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In terms of route popularity and growth, it was the Gold Coast that proved to have the highest recovery rates, with some routes far exceeding pre-pandemic numbers. The three most popular routes – all destined for the Gold Coast – included the Canberra route, peaking at 193% of pre-pandemic levels, Melbourne at 126%, and Adelaide at 125%. As for the usual ‘Golden Triangle’ – routes between Sydney, Melbourne and Brisbane – increases were noted also, with Melbourne-Sydney reaching an 82% recovery with 563,000 passengers, Brisbane-Sydney at 81% with 322,000 passengers, and Brisbane-Melbourne increasing the fastest at 89% with a passenger total of 272,000.

While the data shows a strong consumer drive for holidays on the back of eased restrictions, the report noted additional factors for increased travel, such as increased competition. Expansion of regional airline Rex, which has challenged both Qantas Group (including Jetstar) and Virgin, has resulted in lower airfares, with the report stating that “growing numbers of Australians are benefitting from direct competition between all 3 of the main airline groups,” with both Qantas and Virgin having lowered their prices to match or undercut Rex airfares in previous months.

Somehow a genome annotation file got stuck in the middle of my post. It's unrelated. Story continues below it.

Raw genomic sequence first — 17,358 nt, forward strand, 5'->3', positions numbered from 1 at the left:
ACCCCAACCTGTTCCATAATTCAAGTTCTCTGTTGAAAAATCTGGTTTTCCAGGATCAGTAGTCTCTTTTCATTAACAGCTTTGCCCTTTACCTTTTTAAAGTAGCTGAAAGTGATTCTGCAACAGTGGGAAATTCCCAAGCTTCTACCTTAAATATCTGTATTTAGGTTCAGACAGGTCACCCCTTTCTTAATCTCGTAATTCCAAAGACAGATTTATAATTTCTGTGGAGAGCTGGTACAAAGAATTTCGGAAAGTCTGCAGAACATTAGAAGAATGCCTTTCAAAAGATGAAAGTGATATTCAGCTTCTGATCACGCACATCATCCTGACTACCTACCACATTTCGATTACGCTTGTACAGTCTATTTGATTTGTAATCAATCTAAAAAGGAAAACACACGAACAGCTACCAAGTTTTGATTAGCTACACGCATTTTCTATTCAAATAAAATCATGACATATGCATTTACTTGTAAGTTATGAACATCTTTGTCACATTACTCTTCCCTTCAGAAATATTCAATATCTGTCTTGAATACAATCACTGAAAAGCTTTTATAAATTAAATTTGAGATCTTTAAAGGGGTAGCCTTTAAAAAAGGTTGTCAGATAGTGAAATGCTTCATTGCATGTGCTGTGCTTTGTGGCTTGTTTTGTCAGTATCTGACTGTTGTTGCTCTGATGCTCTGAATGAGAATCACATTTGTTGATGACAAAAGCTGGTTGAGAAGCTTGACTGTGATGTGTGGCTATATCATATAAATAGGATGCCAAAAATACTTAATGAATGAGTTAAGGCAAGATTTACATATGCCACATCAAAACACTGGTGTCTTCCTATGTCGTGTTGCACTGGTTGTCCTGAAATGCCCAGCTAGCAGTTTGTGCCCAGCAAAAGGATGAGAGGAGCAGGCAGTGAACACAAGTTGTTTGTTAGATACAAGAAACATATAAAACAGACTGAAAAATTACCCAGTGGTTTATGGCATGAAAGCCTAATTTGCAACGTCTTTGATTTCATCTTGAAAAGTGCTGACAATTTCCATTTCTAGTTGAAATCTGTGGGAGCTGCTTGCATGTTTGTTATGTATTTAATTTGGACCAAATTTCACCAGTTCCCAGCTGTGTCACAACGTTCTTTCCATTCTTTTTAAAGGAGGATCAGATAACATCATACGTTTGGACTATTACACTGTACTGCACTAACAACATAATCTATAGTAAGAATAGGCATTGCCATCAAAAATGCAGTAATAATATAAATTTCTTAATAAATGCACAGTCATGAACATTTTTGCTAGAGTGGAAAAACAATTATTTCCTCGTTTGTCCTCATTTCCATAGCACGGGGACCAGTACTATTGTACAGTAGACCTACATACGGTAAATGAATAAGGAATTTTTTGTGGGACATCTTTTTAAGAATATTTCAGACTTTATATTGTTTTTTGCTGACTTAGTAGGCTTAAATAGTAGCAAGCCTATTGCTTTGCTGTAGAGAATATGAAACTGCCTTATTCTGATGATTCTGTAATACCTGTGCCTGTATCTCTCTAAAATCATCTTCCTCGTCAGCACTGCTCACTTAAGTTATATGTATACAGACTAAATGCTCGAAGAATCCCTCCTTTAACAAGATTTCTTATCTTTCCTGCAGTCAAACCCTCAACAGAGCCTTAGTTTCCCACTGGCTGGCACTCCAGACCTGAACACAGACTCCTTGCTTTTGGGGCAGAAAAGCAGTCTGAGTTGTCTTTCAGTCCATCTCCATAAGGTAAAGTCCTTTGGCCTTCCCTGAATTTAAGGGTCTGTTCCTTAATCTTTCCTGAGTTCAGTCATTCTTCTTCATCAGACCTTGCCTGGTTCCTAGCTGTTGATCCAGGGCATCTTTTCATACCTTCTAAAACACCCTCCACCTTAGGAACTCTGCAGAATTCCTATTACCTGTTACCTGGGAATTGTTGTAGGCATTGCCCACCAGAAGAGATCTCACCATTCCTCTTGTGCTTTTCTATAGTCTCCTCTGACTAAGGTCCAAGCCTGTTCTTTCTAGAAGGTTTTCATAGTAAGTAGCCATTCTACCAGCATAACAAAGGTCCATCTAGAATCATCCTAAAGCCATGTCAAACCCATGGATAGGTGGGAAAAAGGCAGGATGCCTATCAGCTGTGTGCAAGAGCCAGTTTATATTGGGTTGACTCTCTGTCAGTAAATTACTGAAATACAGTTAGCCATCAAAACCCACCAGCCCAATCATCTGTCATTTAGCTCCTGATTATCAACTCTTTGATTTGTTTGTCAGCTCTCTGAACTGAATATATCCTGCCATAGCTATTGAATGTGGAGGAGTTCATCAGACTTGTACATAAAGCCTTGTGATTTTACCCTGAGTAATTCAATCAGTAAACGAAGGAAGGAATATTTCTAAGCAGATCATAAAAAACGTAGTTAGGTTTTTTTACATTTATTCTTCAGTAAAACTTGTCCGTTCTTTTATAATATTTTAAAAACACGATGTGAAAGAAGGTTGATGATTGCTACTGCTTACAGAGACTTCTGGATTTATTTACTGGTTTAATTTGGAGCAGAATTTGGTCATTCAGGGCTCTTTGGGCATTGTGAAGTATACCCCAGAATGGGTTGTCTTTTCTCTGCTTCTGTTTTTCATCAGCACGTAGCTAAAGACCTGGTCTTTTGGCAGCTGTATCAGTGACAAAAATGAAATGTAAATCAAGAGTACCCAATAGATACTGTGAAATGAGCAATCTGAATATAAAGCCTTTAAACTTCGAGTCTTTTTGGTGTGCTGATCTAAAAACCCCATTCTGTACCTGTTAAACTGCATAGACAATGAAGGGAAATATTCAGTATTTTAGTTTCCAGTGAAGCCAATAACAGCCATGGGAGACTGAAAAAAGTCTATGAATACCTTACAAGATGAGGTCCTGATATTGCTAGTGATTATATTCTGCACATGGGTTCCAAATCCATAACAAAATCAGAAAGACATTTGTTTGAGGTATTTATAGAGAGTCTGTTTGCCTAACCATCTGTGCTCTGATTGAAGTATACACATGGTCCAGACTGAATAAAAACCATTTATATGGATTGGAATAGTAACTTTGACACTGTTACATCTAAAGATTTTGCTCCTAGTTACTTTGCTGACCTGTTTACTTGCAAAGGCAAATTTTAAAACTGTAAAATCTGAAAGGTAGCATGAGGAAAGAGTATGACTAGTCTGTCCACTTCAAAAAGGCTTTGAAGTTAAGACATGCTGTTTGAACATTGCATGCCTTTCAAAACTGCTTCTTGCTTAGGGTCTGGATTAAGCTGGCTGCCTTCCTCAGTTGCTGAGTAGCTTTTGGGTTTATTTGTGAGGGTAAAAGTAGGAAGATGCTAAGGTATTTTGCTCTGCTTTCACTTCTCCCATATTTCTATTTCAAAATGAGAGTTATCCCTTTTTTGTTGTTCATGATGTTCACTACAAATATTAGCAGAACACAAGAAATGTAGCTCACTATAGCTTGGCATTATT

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ACCC ‘Reviewing’ Airline Competition

Despite concerns that airfares may have “bottomed out” thanks to increasing oil prices, there is an ever-increasing voice from both industry and consumers that Qantas’ actions have been domestically detrimental. The three main factors behind this negative perception of the Australian flag-carrier revolve around poor customer service, alleged ‘anti-competitive conduct’, and its proposal to purchase all remaining shares of Alliance Airlines.

Reinforcing this perception, the report makes specific mention of all three of the above-mentioned factors, with the ACCC noting that it is reviewing each of the issues.